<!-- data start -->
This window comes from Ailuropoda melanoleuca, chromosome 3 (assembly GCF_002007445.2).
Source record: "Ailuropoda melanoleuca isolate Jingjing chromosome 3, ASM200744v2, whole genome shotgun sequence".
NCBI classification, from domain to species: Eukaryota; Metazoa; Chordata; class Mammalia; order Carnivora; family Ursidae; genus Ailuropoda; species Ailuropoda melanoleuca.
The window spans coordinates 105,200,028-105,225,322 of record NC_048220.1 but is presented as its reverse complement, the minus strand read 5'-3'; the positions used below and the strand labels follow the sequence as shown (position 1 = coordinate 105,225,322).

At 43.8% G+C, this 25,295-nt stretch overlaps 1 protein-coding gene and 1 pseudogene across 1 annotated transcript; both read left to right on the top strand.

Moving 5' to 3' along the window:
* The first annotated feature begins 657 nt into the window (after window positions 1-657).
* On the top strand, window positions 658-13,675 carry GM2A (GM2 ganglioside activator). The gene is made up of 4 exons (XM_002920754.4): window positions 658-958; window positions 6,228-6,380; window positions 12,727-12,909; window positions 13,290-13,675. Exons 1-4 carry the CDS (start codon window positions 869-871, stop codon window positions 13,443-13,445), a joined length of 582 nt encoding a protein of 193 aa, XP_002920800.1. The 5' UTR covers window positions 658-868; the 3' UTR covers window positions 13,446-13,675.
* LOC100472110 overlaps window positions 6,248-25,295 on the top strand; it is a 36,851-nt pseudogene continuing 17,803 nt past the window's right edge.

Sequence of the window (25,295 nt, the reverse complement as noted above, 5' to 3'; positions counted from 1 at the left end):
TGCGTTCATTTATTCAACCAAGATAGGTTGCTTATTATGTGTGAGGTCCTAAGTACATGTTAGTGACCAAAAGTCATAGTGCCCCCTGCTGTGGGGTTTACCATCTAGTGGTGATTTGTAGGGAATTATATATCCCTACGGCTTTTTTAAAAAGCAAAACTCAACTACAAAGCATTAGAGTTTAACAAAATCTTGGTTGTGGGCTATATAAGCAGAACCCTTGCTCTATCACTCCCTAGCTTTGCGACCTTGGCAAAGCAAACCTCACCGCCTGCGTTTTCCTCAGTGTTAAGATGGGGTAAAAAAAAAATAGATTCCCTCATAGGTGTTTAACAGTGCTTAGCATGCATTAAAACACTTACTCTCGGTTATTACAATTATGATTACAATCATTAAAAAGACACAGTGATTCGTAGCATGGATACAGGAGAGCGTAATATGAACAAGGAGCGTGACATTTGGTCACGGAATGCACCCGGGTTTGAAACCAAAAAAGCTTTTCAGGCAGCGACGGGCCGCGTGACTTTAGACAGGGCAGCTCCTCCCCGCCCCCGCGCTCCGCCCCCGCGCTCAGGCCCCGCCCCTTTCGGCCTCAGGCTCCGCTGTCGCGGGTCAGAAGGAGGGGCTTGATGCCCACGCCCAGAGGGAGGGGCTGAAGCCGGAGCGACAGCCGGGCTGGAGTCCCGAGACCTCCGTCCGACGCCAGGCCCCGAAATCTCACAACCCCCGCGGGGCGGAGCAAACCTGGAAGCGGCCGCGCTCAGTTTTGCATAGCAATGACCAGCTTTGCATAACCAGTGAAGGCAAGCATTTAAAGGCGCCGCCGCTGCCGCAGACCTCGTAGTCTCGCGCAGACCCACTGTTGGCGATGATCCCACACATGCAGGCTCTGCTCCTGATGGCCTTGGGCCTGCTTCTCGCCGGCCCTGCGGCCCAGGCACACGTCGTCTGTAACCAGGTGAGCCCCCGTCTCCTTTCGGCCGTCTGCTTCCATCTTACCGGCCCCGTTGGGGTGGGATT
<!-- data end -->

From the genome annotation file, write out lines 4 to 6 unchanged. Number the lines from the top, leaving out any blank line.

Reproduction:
The window spans coordinates 105,200,028-105,225,322 of record NC_048220.1 but is presented as its reverse complement, the minus strand read 5'-3'; the positions used below and the strand labels follow the sequence as shown (position 1 = coordinate 105,225,322).

At 43.8% G+C, this 25,295-nt stretch overlaps 1 protein-coding gene and 1 pseudogene across 1 annotated transcript; both read left to right on the top strand.

Moving 5' to 3' along the window: